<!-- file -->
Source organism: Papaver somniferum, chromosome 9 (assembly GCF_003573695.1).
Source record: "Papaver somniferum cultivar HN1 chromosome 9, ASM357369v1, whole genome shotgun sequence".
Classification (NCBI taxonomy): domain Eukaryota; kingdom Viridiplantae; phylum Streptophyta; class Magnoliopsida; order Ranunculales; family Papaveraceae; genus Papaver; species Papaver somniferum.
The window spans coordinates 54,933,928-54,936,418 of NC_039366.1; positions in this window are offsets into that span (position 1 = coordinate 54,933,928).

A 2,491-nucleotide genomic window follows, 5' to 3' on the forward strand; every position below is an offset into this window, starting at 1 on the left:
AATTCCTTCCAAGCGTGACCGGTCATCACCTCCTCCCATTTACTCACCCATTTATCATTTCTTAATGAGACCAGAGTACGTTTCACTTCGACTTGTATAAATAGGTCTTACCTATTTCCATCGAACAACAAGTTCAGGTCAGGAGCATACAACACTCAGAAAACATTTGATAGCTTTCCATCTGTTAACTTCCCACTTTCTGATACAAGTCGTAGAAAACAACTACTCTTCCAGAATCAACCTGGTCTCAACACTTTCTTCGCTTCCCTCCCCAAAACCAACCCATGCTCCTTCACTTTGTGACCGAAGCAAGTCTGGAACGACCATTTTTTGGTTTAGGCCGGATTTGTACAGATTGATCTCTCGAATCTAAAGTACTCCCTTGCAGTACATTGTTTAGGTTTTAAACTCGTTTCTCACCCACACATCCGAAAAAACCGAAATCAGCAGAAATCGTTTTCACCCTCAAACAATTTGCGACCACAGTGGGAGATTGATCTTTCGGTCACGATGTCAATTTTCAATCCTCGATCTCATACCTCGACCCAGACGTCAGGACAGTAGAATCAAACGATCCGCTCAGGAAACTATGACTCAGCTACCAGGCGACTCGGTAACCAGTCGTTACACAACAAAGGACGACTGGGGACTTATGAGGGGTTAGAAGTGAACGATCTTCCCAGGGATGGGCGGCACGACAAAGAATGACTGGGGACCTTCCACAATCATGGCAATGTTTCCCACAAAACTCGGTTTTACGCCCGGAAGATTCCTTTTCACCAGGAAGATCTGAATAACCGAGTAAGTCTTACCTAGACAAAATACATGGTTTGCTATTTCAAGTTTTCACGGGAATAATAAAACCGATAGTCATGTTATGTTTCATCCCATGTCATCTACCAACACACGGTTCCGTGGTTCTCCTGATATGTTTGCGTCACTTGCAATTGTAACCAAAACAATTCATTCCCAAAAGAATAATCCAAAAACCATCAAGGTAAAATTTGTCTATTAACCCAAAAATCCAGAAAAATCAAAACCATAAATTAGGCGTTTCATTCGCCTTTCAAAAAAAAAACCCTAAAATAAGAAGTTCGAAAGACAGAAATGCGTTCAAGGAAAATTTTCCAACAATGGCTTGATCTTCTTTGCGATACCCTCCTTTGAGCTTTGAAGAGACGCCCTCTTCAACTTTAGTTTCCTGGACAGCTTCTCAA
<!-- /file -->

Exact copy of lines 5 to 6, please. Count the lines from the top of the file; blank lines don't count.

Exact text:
A 2,491-nucleotide genomic window follows, 5' to 3' on the forward strand; every position below is an offset into this window, starting at 1 on the left:
AATTCCTTCCAAGCGTGACCGGTCATCACCTCCTCCCATTTACTCACCCATTTATCATTTCTTAATGAGACCAGAGTACGTTTCACTTCGACTTGTATAAATAGGTCTTACCTATTTCCATCGAACAACAAGTTCAGGTCAGGAGCATACAACACTCAGAAAACATTTGATAGCTTTCCATCTGTTAACTTCCCACTTTCTGATACAAGTCGTAGAAAACAACTACTCTTCCAGAATCAACCTGGTCTCAACACTTTCTTCGCTTCCCTCCCCAAAACCAACCCATGCTCCTTCACTTTGTGACCGAAGCAAGTCTGGAACGACCATTTTTTGGTTTAGGCCGGATTTGTACAGATTGATCTCTCGAATCTAAAGTACTCCCTTGCAGTACATTGTTTAGGTTTTAAACTCGTTTCTCACCCACACATCCGAAAAAACCGAAATCAGCAGAAATCGTTTTCACCCTCAAACAATTTGCGACCACAGTGGGAGATTGATCTTTCGGTCACGATGTCAATTTTCAATCCTCGATCTCATACCTCGACCCAGACGTCAGGACAGTAGAATCAAACGATCCGCTCAGGAAACTATGACTCAGCTACCAGGCGACTCGGTAACCAGTCGTTACACAACAAAGGACGACTGGGGACTTATGAGGGGTTAGAAGTGAACGATCTTCCCAGGGATGGGCGGCACGACAAAGAATGACTGGGGACCTTCCACAATCATGGCAATGTTTCCCACAAAACTCGGTTTTACGCCCGGAAGATTCCTTTTCACCAGGAAGATCTGAATAACCGAGTAAGTCTTACCTAGACAAAATACATGGTTTGCTATTTCAAGTTTTCACGGGAATAATAAAACCGATAGTCATGTTATGTTTCATCCCATGTCATCTACCAACACACGGTTCCGTGGTTCTCCTGATATGTTTGCGTCACTTGCAATTGTAACCAAAACAATTCATTCCCAAAAGAATAATCCAAAAACCATCAAGGTAAAATTTGTCTATTAACCCAAAAATCCAGAAAAATCAAAACCATAAATTAGGCGTTTCATTCGCCTTTCAAAAAAAAAACCCTAAAATAAGAAGTTCGAAAGACAGAAATGCGTTCAAGGAAAATTTTCCAACAATGGCTTGATCTTCTTTGCGATACCCTCCTTTGAGCTTTGAAGAGACGCCCTCTTCAACTTTAGTTTCCTGGACAGCTTCTCAA